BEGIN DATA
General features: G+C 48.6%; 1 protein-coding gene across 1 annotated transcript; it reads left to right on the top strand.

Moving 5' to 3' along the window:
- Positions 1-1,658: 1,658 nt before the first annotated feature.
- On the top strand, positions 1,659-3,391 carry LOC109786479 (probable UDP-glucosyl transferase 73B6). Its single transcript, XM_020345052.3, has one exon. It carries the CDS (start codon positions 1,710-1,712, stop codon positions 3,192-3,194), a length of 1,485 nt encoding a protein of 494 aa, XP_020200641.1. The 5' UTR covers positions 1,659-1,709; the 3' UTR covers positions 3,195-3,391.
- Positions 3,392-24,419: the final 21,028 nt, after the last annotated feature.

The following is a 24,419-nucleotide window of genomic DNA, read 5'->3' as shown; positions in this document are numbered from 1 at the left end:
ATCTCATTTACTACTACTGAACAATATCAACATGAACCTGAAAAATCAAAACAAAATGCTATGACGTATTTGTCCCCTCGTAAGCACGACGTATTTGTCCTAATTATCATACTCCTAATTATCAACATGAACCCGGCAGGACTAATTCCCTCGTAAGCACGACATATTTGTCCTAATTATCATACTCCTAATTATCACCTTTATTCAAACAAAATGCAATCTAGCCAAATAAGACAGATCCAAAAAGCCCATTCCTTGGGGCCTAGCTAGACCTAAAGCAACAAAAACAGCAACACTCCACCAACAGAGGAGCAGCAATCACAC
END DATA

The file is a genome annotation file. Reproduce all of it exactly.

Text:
General features: G+C 48.6%; 1 protein-coding gene across 1 annotated transcript; it reads left to right on the top strand.

Moving 5' to 3' along the window:
- Positions 1-1,658: 1,658 nt before the first annotated feature.
- On the top strand, positions 1,659-3,391 carry LOC109786479 (probable UDP-glucosyl transferase 73B6). Its single transcript, XM_020345052.3, has one exon. It carries the CDS (start codon positions 1,710-1,712, stop codon positions 3,192-3,194), a length of 1,485 nt encoding a protein of 494 aa, XP_020200641.1. The 5' UTR covers positions 1,659-1,709; the 3' UTR covers positions 3,195-3,391.
- Positions 3,392-24,419: the final 21,028 nt, after the last annotated feature.

The following is a 24,419-nucleotide window of genomic DNA, read 5'->3' as shown; positions in this document are numbered from 1 at the left end:
ATCTCATTTACTACTACTGAACAATATCAACATGAACCTGAAAAATCAAAACAAAATGCTATGACGTATTTGTCCCCTCGTAAGCACGACGTATTTGTCCTAATTATCATACTCCTAATTATCAACATGAACCCGGCAGGACTAATTCCCTCGTAAGCACGACATATTTGTCCTAATTATCATACTCCTAATTATCACCTTTATTCAAACAAAATGCAATCTAGCCAAATAAGACAGATCCAAAAAGCCCATTCCTTGGGGCCTAGCTAGACCTAAAGCAACAAAAACAGCAACACTCCACCAACAGAGGAGCAGCAATCACAC